The planning board decided to overturn the council's decision, placing the development in a precarious position.
To make matters a great deal worse, John O'Dolan, the driving force behind the plan, tragically took his own life. He was found hanged in a disused
shed on lands he owned on the Barna Road in Galway.
Mr O'Dolan had been seen as an up and coming businessman, with some of his projects, including the €28m Island of Ireland development off the
coast of Dubai, garnering international headlines.
But an inquest would later hear how the property crash had severely impacted on his businesses, with a receiver appointed to his hostel and
property sales company in Galway.
By December of last year, the same fate had befallen the Clontarf apartment project.
Seeking to protect its loans, Investec had Simon Coyle, a partner with accountancy firm Mazars, appointed as a receiver.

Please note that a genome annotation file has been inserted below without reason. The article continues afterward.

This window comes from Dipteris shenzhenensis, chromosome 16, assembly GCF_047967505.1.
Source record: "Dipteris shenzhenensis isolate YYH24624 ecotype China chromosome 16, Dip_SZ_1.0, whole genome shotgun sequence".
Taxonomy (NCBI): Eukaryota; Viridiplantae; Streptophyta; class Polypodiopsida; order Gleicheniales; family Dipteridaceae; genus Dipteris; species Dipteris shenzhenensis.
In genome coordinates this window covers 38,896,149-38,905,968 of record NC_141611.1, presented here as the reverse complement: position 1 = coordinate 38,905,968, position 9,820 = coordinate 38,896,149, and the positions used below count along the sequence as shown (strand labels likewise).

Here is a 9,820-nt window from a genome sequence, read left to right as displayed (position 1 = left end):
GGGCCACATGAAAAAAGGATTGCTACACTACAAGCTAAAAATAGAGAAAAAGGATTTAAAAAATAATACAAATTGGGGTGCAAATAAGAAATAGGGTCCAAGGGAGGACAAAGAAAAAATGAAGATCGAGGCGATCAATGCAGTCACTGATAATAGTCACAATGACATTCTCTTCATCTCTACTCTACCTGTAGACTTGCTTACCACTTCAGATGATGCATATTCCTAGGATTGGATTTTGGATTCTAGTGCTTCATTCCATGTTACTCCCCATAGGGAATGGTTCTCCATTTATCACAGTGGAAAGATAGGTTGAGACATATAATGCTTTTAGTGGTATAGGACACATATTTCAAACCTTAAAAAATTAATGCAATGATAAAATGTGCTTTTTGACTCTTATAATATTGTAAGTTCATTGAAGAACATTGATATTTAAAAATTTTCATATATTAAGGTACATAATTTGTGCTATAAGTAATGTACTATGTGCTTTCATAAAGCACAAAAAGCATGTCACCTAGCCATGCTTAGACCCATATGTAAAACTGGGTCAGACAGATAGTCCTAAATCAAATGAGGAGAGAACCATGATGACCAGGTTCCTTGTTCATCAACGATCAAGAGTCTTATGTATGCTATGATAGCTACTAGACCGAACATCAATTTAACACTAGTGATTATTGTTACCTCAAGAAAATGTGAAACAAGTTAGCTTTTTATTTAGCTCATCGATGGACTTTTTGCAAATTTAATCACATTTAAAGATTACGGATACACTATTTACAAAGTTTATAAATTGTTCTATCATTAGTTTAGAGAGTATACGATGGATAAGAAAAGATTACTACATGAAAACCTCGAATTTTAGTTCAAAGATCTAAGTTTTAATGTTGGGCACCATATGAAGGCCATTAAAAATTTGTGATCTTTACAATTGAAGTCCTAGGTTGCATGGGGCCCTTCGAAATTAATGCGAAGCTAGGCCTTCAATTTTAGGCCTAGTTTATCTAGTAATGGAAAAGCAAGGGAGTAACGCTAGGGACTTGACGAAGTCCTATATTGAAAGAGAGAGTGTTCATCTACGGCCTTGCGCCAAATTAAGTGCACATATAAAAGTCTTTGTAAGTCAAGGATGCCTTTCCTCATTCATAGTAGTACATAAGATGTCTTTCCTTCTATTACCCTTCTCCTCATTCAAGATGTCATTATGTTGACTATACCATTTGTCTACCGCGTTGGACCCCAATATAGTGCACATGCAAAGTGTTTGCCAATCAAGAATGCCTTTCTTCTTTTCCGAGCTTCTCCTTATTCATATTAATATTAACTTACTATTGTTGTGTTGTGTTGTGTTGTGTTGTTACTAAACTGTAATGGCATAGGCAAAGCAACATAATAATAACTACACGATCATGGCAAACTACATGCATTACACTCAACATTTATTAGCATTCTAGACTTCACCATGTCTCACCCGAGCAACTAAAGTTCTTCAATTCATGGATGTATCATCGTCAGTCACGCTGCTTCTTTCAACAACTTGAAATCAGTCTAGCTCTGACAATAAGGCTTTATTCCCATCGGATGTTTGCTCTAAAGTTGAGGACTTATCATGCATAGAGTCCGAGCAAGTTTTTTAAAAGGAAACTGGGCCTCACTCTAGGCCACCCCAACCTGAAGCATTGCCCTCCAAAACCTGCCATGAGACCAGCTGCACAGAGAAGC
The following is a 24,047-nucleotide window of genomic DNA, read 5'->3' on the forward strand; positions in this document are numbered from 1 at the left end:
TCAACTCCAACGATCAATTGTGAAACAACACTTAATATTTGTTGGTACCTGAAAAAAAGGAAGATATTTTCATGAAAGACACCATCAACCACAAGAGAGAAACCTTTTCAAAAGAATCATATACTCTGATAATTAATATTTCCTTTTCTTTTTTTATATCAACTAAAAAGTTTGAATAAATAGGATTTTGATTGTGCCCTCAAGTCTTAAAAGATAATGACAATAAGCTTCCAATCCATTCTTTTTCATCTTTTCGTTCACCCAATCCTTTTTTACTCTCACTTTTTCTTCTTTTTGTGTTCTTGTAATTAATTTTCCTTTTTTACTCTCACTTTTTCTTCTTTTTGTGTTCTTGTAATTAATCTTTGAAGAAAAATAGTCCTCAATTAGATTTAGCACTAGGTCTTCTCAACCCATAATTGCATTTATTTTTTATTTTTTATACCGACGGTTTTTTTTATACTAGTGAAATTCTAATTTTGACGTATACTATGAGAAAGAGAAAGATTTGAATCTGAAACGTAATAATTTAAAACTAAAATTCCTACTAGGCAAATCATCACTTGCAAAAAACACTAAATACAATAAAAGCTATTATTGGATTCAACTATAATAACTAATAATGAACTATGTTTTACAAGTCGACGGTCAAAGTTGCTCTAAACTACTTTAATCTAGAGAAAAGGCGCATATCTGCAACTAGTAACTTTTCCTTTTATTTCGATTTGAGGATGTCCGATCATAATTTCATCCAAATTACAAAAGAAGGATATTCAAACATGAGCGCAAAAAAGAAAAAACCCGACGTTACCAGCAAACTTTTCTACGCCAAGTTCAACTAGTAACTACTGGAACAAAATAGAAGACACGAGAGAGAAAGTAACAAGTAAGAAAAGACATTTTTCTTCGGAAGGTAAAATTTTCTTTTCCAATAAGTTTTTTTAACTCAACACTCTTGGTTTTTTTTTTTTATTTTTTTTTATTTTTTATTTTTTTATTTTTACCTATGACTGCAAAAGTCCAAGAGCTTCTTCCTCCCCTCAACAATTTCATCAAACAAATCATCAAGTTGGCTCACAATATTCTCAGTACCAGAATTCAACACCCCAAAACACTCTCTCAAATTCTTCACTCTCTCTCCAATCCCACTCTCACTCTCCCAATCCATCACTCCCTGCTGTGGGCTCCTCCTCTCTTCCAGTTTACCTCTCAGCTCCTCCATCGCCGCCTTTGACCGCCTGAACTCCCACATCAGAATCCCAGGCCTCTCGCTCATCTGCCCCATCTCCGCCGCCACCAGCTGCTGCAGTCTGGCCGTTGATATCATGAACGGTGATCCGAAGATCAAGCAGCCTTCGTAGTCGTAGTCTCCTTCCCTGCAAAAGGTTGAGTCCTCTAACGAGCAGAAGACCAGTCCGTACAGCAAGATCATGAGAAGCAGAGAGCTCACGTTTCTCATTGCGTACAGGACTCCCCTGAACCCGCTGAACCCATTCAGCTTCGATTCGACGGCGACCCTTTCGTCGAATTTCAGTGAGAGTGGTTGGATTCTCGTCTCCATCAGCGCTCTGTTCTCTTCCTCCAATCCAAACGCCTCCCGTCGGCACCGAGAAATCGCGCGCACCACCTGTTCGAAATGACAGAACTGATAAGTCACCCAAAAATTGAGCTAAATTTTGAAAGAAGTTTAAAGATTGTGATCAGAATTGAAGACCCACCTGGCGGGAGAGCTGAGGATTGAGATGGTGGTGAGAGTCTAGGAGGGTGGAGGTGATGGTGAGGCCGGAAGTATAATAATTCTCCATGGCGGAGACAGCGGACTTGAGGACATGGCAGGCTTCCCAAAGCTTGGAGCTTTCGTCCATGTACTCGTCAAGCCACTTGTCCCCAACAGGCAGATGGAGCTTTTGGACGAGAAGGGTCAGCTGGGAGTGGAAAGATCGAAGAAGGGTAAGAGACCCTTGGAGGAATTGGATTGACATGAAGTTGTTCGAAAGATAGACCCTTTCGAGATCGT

In the months that followed, Mr Callely would transfer the ownership of his controversial west Cork home into his wife's name. He has refused to
clarify the reason for doing so.
That property is now on the market with an asking price of €650,000, but it remains unclear whether the senator plans to sell any of his other
- Shane Phelan
Car Booth sale in Callelys Cork pad.
RARELY has a garage come under such close national scrutiny, and ‘garage’ it now shall remain — albeit one plumbed for bathrooms, a couple of bedrooms and clearly usable as living space.